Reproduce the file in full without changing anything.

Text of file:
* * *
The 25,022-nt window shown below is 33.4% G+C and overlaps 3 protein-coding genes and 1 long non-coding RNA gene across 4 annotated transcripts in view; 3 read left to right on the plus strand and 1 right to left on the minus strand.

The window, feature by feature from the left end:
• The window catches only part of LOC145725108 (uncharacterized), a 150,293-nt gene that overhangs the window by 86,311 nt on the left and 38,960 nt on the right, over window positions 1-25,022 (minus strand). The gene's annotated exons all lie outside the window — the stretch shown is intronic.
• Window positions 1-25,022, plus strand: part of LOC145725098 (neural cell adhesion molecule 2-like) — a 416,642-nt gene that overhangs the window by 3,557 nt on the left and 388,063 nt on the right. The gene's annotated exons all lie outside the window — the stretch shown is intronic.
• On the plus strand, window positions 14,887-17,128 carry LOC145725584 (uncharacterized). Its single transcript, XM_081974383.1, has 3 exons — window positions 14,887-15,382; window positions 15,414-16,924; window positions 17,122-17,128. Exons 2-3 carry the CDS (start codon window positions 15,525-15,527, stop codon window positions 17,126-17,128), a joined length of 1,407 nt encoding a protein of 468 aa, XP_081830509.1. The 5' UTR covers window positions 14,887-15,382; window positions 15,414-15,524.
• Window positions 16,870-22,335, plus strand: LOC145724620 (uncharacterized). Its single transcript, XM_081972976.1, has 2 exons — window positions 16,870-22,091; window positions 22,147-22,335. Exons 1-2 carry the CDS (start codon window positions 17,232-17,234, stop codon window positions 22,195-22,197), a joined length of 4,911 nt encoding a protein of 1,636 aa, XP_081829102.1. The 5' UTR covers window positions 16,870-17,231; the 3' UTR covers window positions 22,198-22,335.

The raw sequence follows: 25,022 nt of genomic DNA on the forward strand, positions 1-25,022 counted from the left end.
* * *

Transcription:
The 25,022-nt window shown below is 33.4% G+C and overlaps 3 protein-coding genes and 1 long non-coding RNA gene across 4 annotated transcripts in view; 3 read left to right on the plus strand and 1 right to left on the minus strand.

The window, feature by feature from the left end:
• The window catches only part of LOC145725108 (uncharacterized), a 150,293-nt gene that overhangs the window by 86,311 nt on the left and 38,960 nt on the right, over window positions 1-25,022 (minus strand). The gene's annotated exons all lie outside the window — the stretch shown is intronic.
• Window positions 1-25,022, plus strand: part of LOC145725098 (neural cell adhesion molecule 2-like) — a 416,642-nt gene that overhangs the window by 3,557 nt on the left and 388,063 nt on the right. The gene's annotated exons all lie outside the window — the stretch shown is intronic.
• On the plus strand, window positions 14,887-17,128 carry LOC145725584 (uncharacterized). Its single transcript, XM_081974383.1, has 3 exons — window positions 14,887-15,382; window positions 15,414-16,924; window positions 17,122-17,128. Exons 2-3 carry the CDS (start codon window positions 15,525-15,527, stop codon window positions 17,126-17,128), a joined length of 1,407 nt encoding a protein of 468 aa, XP_081830509.1. The 5' UTR covers window positions 14,887-15,382; window positions 15,414-15,524.
• Window positions 16,870-22,335, plus strand: LOC145724620 (uncharacterized). Its single transcript, XM_081972976.1, has 2 exons — window positions 16,870-22,091; window positions 22,147-22,335. Exons 1-2 carry the CDS (start codon window positions 17,232-17,234, stop codon window positions 22,195-22,197), a joined length of 4,911 nt encoding a protein of 1,636 aa, XP_081829102.1. The 5' UTR covers window positions 16,870-17,231; the 3' UTR covers window positions 22,198-22,335.

The raw sequence follows: 25,022 nt of genomic DNA on the forward strand, positions 1-25,022 counted from the left end.